One example is how the pharmaceutical giant Johnson & Johnson and its rival Boston Scientific aggressively pursued the takeover of Guidant, the US maker of heart devices, despite it having to recall tens of thousands of its products because of reported malfunctions. After a bidding war, Guidant agreed to a $27 billion deal with Boston Scientific in January 2006, up substantially from J&J’s initial $21 billion offer. But the move cost Boston Scientific billions.

The lesson is that executives need to look at the real added value of a deal and not engage in an escalation of commitment. What’s more, environmental, social and governance (ESG) issues now require the same due diligence that firms will pay to a company’s financials, given the intensifying scrutiny from shareholders and regulators.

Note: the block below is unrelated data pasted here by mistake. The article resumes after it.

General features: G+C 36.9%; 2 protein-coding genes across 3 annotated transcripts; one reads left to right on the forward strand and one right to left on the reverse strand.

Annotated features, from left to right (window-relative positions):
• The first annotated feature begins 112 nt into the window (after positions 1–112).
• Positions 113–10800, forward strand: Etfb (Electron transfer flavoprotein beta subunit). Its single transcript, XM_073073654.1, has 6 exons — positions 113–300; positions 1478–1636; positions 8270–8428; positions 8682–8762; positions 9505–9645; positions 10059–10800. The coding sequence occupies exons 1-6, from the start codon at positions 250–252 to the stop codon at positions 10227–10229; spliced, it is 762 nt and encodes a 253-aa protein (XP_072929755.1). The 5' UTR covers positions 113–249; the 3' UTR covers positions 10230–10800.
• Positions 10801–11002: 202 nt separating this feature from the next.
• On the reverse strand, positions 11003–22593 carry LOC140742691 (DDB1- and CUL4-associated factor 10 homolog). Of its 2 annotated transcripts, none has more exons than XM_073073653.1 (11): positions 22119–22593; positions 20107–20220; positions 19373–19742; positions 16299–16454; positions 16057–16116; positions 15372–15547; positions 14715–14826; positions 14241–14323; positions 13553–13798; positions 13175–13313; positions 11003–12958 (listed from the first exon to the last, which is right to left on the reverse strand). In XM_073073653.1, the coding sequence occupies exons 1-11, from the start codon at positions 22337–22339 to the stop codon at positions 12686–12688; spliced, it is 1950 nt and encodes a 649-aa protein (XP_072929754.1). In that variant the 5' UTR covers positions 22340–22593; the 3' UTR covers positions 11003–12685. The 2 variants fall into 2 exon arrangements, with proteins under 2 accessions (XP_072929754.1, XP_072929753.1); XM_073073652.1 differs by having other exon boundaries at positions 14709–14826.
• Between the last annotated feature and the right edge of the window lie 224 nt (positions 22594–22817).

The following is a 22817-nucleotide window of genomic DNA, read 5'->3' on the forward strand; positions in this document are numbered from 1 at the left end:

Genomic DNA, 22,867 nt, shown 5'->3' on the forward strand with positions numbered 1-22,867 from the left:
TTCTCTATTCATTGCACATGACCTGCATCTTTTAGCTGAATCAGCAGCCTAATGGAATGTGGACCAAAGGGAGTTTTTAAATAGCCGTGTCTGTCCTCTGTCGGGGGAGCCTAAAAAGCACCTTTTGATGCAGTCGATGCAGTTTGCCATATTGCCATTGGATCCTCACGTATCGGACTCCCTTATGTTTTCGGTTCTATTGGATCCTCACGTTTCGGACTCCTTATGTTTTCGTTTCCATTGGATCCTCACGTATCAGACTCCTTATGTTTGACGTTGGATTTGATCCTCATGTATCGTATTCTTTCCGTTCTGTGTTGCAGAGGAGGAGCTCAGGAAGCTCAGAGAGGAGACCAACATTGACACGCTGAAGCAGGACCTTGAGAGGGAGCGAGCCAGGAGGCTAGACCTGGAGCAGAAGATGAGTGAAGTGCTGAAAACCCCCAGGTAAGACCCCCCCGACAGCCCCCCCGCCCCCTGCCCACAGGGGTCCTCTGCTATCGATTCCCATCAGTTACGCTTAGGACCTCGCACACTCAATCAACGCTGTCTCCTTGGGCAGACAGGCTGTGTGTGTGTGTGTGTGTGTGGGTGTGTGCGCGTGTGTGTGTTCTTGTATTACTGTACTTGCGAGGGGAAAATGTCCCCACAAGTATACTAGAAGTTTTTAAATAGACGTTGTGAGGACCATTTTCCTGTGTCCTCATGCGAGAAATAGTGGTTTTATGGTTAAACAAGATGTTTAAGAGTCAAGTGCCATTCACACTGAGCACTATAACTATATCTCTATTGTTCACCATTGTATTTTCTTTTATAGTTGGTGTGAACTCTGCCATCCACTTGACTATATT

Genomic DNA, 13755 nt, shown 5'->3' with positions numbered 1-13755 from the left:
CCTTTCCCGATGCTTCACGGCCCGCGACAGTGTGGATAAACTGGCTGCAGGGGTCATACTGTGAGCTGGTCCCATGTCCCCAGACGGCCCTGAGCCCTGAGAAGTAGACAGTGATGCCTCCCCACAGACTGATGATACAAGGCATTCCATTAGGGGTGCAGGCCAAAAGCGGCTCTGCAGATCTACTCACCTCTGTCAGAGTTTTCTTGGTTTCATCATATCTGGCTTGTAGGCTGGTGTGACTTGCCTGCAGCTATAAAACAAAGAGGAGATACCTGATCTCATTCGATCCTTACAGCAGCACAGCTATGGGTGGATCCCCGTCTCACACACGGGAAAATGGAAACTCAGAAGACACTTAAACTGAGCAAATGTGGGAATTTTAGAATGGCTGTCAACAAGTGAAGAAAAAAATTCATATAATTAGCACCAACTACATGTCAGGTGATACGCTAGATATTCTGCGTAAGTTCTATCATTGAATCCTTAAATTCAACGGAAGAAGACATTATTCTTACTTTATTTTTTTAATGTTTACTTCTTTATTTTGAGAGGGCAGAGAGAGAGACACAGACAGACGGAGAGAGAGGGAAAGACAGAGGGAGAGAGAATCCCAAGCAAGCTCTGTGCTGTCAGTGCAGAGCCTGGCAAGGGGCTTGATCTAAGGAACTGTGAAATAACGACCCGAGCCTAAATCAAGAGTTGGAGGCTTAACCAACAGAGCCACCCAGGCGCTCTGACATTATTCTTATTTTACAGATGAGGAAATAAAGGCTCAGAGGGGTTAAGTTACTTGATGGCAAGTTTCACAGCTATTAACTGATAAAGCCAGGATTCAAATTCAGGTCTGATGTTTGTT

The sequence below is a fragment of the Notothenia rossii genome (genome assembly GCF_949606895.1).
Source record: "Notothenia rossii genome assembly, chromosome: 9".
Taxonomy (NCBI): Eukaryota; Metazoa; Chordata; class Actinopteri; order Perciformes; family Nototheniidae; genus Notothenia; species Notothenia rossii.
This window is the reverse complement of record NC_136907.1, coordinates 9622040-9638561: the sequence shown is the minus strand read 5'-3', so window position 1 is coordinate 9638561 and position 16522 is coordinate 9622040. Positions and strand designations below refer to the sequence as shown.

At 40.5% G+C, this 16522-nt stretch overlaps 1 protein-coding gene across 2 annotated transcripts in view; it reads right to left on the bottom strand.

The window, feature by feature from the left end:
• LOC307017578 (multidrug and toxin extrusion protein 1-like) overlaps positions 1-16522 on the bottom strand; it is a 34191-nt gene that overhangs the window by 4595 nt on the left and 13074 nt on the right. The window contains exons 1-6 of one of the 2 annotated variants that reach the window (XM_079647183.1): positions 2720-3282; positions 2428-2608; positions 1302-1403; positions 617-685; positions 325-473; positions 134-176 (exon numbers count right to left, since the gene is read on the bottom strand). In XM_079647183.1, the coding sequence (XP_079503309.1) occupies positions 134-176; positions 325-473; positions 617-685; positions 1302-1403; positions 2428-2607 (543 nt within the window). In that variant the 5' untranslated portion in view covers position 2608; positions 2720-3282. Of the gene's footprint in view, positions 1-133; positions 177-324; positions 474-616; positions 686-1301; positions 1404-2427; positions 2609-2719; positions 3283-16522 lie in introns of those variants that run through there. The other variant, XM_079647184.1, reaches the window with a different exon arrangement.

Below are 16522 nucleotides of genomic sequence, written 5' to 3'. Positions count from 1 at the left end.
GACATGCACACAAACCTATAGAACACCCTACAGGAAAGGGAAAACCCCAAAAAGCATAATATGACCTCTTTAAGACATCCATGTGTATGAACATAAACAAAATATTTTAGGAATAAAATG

Dealmakers should understand that most transactions carry ESG risks that tend to be material. In the EU, for example, there is a price on carbon, meaning a target company’s future emissions will impact the financial returns you can expect from an acquisition.

Include material adverse clauses in merger agreements

One way to hedge buyer’s remorse is to include in any merger agreement material adverse clauses, which permit buyers to back out of a transaction or renegotiate terms in case of an event that harms the target before the deal closes.

Corporate dealmakers need to leave some “wiggle room” to review M&A deals even after they are agreed, because of the likelihood of future problems caused by increased inflation and operating costs, rapidly tightening financial conditions, the fallout from war in Ukraine, and prolonged disruptions caused by the pandemic. The only certainty is uncertainty, which is rendering scenario planning ineffective.